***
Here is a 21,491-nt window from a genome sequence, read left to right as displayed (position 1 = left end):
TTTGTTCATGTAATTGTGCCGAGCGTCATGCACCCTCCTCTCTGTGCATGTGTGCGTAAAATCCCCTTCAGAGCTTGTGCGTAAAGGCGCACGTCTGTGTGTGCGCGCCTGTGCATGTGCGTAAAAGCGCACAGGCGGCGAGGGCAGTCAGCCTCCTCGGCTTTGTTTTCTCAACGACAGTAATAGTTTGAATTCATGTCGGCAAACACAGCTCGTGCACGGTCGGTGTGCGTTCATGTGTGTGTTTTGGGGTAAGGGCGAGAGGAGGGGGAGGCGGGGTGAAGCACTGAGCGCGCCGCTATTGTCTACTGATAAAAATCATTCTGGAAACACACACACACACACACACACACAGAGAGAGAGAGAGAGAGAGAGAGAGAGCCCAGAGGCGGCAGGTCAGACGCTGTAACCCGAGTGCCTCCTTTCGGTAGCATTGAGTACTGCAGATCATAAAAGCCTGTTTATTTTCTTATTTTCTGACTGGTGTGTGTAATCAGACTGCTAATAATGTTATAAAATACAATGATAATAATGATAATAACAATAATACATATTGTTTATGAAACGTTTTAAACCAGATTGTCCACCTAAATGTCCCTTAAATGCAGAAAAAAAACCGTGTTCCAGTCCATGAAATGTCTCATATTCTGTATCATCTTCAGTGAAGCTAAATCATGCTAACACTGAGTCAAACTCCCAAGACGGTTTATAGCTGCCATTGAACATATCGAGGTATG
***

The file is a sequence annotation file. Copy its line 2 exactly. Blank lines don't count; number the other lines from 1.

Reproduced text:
TTTGTTCATGTAATTGTGCCGAGCGTCATGCACCCTCCTCTCTGTGCATGTGTGCGTAAAATCCCCTTCAGAGCTTGTGCGTAAAGGCGCACGTCTGTGTGTGCGCGCCTGTGCATGTGCGTAAAAGCGCACAGGCGGCGAGGGCAGTCAGCCTCCTCGGCTTTGTTTTCTCAACGACAGTAATAGTTTGAATTCATGTCGGCAAACACAGCTCGTGCACGGTCGGTGTGCGTTCATGTGTGTGTTTTGGGGTAAGGGCGAGAGGAGGGGGAGGCGGGGTGAAGCACTGAGCGCGCCGCTATTGTCTACTGATAAAAATCATTCTGGAAACACACACACACACACACACACACAGAGAGAGAGAGAGAGAGAGAGAGAGAGCCCAGAGGCGGCAGGTCAGACGCTGTAACCCGAGTGCCTCCTTTCGGTAGCATTGAGTACTGCAGATCATAAAAGCCTGTTTATTTTCTTATTTTCTGACTGGTGTGTGTAATCAGACTGCTAATAATGTTATAAAATACAATGATAATAATGATAATAACAATAATACATATTGTTTATGAAACGTTTTAAACCAGATTGTCCACCTAAATGTCCCTTAAATGCAGAAAAAAAACCGTGTTCCAGTCCATGAAATGTCTCATATTCTGTATCATCTTCAGTGAAGCTAAATCATGCTAACACTGAGTCAAACTCCCAAGACGGTTTATAGCTGCCATTGAACATATCGAGGTATG